Dead Dogs Don't Roll Over
Written by: Alex Sandell

Chapter 28
Even My Shoes Are Against Me

I lock up my bank and head back out onto the gaming-floor. Carrie approaches me on my way to grabbing a customer, informing me that she's going on her first thirty-minute break. I look down at my watch, I see that it's 6:30 p. m., my time to break. "Actually, I thought I was 'sposed to take a break. Six-thirty's my scheduled break-time." Once again the menial-labor created infant inside of me is starting to come out. I find that Carrie can be a lot bigger baby.

She glances down at her watch and then back into my tired eyes. "Well, Wayne," Carrie begins, as I start feeling that this "using a person’s name as a weapon" thing is starting to get slightly old. "If your break was at 6:30, why did you just load up your apron?" I get so caught up in wondering if Carrie is Harrison Ford's daughter, that I forget to answer her question.

"Well," she blurts out in her best, spoiled, "only-child" voice (the only-child of Harrison Ford, none-the-less), "can you answer me? If you want a break so bad, why did you just load up your apron?" This time I let out some semblance of an answer. I begin my sentence with a harried "Um," and continue with an equally lame retort, "I just didn't realize that it was this late." Carrie smiles at my ignorance as a man seems to trip over the air in front of us. I watch the man rapidly steady himself as he looks around to see if anyone witnessed him forgetting how to walk.

I am too drained to argue about who goes on break when. Carrie unloads her cart and goes on her break. I start giving out rolls of nickels while scanning all visible parts of the casino to see if there's any sight of the beautiful Sue.

"Your shoelace is untied." I look up and see a smiling Geena. I look down at my half-assedly tied shoelaces. I'm tempted to ask for Geena's help in tying them back up. Little tattle-tale company girls like helping people, it makes them feel "important." It gives them another unneeded ego boost and helps bolster their self-esteem to new heights of atrociousness.

Company girls are always on the prowl for a way to convince themselves that they are perpetually needed. These ass-kissers are always looking for a pleasant "thank-you" to make them feel as though they've provided yet another distinguished service toward the general benefit of humankind. Not only that, ever since my pre-school friend that looked like Mark Hamill began enabling my shoe tying deficiency, tying shoes has not been one of my greatest skills. Consequently, I spend half of my days running around with my shoes untied, looking like a complete dildo.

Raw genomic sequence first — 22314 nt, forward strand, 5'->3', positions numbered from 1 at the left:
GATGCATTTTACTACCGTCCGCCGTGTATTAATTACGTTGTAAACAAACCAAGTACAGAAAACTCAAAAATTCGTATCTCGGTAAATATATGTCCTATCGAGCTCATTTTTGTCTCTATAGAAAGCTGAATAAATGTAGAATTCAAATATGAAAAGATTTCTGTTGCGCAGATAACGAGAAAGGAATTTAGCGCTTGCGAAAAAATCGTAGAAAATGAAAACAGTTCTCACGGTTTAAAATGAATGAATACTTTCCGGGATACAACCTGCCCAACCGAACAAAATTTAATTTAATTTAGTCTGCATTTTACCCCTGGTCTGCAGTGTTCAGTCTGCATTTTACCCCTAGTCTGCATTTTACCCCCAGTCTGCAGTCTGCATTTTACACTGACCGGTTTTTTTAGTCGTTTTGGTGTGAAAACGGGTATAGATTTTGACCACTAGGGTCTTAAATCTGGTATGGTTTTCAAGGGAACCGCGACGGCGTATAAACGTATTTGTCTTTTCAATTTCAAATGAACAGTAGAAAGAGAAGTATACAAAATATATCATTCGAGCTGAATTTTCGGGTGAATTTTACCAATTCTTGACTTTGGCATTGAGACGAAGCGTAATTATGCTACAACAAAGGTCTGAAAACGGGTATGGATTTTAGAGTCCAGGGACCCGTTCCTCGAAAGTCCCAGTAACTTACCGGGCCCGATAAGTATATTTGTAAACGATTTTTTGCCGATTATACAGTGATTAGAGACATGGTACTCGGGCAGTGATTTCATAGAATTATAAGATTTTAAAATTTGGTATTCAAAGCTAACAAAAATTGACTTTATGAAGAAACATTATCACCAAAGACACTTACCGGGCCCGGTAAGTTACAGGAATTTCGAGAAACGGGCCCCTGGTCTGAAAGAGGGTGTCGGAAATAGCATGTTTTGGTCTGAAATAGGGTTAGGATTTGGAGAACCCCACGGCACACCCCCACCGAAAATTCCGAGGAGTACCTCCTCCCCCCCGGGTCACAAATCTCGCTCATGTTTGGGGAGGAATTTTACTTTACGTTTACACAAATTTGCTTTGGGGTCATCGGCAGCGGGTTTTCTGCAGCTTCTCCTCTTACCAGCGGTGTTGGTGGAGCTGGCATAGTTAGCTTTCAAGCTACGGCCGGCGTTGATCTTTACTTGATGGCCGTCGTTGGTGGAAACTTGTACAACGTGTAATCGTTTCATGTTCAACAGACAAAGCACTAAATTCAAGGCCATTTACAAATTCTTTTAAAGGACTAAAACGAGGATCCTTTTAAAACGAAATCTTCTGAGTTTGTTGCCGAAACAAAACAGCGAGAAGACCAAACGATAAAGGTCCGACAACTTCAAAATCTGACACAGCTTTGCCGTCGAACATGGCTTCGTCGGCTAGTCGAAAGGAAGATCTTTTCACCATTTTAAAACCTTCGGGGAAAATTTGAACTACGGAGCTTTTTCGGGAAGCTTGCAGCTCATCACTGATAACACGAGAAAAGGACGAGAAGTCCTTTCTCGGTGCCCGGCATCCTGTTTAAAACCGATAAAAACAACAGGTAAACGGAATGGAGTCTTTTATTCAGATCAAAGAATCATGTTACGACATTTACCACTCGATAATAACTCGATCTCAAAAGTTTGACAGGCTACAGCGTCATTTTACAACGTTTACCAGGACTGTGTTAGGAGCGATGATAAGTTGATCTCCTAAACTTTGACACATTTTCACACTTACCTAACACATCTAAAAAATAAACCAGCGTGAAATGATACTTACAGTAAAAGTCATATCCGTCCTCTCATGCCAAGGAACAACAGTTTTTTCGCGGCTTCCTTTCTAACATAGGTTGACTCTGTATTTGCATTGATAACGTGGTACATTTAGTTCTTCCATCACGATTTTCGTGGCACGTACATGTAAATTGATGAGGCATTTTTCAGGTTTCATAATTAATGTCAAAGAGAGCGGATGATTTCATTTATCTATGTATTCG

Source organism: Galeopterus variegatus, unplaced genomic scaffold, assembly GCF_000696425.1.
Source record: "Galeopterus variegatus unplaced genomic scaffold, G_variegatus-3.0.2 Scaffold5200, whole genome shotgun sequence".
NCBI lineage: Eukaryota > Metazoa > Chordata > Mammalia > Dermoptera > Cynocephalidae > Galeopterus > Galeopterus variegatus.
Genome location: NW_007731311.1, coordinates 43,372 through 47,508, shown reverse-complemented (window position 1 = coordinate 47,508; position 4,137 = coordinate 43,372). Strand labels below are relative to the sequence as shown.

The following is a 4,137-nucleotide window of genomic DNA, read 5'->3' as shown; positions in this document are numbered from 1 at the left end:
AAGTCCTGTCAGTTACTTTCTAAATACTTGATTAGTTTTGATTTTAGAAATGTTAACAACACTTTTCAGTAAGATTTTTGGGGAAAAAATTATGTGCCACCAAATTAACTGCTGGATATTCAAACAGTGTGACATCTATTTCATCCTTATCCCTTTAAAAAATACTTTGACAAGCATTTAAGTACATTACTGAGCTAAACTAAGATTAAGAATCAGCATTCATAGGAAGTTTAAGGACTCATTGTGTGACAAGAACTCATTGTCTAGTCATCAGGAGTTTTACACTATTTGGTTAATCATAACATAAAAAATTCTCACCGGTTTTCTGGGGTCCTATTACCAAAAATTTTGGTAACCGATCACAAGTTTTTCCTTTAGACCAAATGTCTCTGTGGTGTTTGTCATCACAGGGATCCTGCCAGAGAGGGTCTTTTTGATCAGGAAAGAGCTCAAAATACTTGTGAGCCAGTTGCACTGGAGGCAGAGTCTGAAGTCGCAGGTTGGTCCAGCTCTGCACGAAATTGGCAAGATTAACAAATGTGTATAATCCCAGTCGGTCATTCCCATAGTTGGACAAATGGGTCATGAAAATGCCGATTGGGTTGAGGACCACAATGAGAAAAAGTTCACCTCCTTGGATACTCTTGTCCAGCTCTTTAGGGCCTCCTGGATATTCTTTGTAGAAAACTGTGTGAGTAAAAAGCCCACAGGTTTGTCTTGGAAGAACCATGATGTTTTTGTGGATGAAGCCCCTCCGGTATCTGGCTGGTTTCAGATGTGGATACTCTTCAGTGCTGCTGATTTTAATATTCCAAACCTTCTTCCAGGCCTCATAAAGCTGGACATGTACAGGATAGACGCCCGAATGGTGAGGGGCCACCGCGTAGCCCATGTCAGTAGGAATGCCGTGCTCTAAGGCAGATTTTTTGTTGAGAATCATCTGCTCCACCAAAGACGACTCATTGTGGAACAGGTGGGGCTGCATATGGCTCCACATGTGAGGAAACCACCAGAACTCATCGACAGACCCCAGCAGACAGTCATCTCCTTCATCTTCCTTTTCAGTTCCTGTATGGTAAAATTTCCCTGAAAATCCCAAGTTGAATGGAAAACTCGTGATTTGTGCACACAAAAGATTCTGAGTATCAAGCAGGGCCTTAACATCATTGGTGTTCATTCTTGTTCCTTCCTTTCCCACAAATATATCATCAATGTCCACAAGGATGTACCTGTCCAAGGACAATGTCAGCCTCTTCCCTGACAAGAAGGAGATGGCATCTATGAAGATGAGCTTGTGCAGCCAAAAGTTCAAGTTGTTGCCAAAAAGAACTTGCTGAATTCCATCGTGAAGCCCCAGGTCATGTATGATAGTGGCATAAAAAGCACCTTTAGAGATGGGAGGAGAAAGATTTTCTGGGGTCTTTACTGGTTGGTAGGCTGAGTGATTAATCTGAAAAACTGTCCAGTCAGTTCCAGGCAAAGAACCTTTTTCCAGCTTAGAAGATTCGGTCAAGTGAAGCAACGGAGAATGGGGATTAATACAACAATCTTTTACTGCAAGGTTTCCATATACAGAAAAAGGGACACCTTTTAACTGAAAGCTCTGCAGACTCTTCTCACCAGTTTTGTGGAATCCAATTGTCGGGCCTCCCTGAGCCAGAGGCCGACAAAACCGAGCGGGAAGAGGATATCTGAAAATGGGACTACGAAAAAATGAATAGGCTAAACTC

Instead of asking Geena for help with my untied-laces, I thank her for notifying me and let her go on her way after giving me a beaming "you’re welcome!". I smile at knowing that my thanking her has just made her day. Now she can go to sleep tonight, resting assured that she has made the world a brighter place because she got me to tie up my laces. I do as thorough a job as I can with my shoes, knotting and pulling until I am positive that they are secured tightly to my feet. I suck in a proud, Geena-like breath and stroll around yelling, "change" with more confidence in my voice than I've had in months.

I stop screaming out the word "change" when I notice a lady shoving a quarter into a "Naughty Nickels" machine. "This machine won't take my quarter," she says, face flustered in aggravated concern. The second dork-of-the-day. I always wonder what part of the word "nickels" they don’t understand. "I'm sorry ma'am, you’re playing ‘Naughty Nickels,’ the ‘Quirky-quarters’ machines are to your right."

The lady squeamishly smiles and pulls her quarter from the machine. I may as well be pressing a button labeled "embarrassed reaction" each time I inform someone that they made this moronic mistake. They then give me either the patented "golly I'm dumb" smile and humiliated apology or the "hey, I never do anything wrong, it must be your fault" rant. Human Beings are so predictable.

Before leaving, the lady turns to me and stands silent, obviously wanting to make a comment. "Is there anything else I can help you with?" I ask, wording my question just the way my employee manual told me to. The lady looks uneasy as she tells me my shoelace is untied.

I roll my eyes and look down to my feet. Sure enough, my shoelaces are lying limply across the floor, looking completely pathetic. Can't I do anything right? Somewhere, off in the distance, I swear I can hear my dead Dalmatian answer with a sardonic "no".

Go to: Chapter 29

1997 Alex Sandell but, if you're a book publisher and, you wanna get this puppy out, please get in touch with me, hand me a nice, big contract and, of course, a 12 pack of Grape Soda and maybe we can do lunch.

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